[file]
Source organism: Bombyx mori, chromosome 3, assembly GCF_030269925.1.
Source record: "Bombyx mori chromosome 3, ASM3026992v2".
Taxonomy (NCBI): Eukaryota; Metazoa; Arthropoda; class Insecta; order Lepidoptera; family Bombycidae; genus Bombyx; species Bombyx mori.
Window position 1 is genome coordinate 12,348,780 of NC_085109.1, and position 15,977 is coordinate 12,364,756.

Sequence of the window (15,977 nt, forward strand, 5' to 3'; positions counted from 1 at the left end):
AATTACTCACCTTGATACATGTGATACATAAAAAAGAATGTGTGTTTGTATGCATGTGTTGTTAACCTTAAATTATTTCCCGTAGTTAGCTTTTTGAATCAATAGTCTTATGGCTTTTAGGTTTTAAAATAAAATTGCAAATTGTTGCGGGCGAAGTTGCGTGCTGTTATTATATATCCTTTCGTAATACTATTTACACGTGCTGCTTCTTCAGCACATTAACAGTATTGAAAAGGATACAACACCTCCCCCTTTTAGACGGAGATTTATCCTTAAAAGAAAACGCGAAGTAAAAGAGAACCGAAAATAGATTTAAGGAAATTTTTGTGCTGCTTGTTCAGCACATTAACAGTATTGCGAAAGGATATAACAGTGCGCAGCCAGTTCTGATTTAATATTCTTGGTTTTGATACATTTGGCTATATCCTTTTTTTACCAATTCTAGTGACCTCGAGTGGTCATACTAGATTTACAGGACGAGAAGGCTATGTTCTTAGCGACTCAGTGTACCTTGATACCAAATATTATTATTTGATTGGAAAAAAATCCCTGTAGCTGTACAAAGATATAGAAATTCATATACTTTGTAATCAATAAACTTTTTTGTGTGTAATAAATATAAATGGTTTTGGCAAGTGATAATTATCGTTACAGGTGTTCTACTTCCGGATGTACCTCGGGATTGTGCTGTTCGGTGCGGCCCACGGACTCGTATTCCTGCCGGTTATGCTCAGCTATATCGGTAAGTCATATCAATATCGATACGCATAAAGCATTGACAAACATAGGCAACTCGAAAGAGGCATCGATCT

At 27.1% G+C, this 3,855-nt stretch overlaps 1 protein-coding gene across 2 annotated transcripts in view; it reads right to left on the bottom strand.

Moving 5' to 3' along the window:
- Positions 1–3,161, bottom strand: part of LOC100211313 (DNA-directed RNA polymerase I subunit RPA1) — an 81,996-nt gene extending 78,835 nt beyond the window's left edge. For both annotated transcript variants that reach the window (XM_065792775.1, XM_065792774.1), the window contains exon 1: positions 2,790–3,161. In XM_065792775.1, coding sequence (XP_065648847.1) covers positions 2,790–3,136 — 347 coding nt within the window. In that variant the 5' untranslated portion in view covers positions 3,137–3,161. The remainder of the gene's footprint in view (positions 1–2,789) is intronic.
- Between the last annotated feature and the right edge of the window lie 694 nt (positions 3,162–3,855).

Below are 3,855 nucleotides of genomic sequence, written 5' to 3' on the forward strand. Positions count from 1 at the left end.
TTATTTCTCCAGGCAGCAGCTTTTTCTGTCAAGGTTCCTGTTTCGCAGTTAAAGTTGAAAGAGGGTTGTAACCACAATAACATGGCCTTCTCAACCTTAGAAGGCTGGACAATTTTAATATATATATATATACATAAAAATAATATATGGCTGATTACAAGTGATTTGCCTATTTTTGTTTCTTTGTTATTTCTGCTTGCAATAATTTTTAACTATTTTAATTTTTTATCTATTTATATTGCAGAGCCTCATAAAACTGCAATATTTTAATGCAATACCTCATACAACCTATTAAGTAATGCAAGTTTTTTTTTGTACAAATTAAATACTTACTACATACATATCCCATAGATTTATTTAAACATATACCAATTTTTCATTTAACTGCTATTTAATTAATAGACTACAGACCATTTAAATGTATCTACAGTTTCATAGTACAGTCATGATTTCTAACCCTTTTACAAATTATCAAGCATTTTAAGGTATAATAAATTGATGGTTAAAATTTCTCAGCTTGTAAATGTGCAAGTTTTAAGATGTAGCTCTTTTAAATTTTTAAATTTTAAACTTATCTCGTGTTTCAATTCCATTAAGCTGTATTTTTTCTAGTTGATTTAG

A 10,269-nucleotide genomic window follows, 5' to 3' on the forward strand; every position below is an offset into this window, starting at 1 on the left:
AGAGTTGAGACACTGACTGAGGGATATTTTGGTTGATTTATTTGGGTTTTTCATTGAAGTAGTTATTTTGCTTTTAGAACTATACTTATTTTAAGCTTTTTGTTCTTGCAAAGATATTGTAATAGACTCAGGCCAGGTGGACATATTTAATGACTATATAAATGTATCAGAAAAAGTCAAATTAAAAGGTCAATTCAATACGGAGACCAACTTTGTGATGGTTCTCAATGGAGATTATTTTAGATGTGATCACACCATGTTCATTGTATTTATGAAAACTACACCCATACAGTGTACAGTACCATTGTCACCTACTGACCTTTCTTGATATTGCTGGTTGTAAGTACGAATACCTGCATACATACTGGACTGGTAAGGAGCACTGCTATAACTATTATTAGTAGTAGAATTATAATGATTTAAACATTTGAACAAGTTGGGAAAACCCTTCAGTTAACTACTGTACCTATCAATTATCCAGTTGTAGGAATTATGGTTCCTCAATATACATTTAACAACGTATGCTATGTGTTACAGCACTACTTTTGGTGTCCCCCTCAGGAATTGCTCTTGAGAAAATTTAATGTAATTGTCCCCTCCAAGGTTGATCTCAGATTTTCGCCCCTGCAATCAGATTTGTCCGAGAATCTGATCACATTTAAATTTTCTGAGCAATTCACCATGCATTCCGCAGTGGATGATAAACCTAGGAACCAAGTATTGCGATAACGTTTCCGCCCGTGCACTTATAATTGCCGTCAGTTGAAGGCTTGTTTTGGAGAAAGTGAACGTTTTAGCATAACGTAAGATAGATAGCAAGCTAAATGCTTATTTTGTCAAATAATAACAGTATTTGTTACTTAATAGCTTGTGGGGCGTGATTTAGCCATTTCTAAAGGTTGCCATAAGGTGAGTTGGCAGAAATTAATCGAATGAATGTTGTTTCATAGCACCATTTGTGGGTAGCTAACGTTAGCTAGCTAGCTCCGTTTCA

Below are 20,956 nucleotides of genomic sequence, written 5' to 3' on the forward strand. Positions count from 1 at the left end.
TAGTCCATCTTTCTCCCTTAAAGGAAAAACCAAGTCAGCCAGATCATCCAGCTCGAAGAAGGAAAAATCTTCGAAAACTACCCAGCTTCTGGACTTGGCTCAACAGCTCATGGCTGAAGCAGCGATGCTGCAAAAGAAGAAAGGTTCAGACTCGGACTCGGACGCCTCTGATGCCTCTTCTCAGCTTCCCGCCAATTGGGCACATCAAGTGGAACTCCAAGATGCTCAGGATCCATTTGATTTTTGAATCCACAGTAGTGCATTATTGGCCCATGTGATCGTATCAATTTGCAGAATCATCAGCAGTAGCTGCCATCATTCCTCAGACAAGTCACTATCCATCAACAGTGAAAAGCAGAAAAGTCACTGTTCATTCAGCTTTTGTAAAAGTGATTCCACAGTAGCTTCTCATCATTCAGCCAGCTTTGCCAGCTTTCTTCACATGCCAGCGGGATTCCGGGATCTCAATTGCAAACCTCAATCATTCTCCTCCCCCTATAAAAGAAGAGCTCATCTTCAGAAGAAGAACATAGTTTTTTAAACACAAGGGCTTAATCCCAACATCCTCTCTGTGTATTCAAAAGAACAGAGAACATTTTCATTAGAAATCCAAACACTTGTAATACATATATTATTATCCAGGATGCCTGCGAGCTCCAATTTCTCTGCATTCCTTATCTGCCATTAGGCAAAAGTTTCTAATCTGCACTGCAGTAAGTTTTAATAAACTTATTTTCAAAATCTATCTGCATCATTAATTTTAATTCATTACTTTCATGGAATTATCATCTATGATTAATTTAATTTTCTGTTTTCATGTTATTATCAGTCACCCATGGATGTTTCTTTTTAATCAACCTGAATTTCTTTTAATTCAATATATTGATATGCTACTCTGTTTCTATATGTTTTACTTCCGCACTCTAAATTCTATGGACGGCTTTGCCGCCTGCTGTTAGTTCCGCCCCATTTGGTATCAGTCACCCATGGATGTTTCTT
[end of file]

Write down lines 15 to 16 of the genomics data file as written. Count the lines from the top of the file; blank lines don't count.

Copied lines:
Below are 20,956 nucleotides of genomic sequence, written 5' to 3' on the forward strand. Positions count from 1 at the left end.
TAGTCCATCTTTCTCCCTTAAAGGAAAAACCAAGTCAGCCAGATCATCCAGCTCGAAGAAGGAAAAATCTTCGAAAACTACCCAGCTTCTGGACTTGGCTCAACAGCTCATGGCTGAAGCAGCGATGCTGCAAAAGAAGAAAGGTTCAGACTCGGACTCGGACGCCTCTGATGCCTCTTCTCAGCTTCCCGCCAATTGGGCACATCAAGTGGAACTCCAAGATGCTCAGGATCCATTTGATTTTTGAATCCACAGTAGTGCATTATTGGCCCATGTGATCGTATCAATTTGCAGAATCATCAGCAGTAGCTGCCATCATTCCTCAGACAAGTCACTATCCATCAACAGTGAAAAGCAGAAAAGTCACTGTTCATTCAGCTTTTGTAAAAGTGATTCCACAGTAGCTTCTCATCATTCAGCCAGCTTTGCCAGCTTTCTTCACATGCCAGCGGGATTCCGGGATCTCAATTGCAAACCTCAATCATTCTCCTCCCCCTATAAAAGAAGAGCTCATCTTCAGAAGAAGAACATAGTTTTTTAAACACAAGGGCTTAATCCCAACATCCTCTCTGTGTATTCAAAAGAACAGAGAACATTTTCATTAGAAATCCAAACACTTGTAATACATATATTATTATCCAGGATGCCTGCGAGCTCCAATTTCTCTGCATTCCTTATCTGCCATTAGGCAAAAGTTTCTAATCTGCACTGCAGTAAGTTTTAATAAACTTATTTTCAAAATCTATCTGCATCATTAATTTTAATTCATTACTTTCATGGAATTATCATCTATGATTAATTTAATTTTCTGTTTTCATGTTATTATCAGTCACCCATGGATGTTTCTTTTTAATCAACCTGAATTTCTTTTAATTCAATATATTGATATGCTACTCTGTTTCTATATGTTTTACTTCCGCACTCTAAATTCTATGGACGGCTTTGCCGCCTGCTGTTAGTTCCGCCCCATTTGGTATCAGTCACCCATGGATGTTTCTT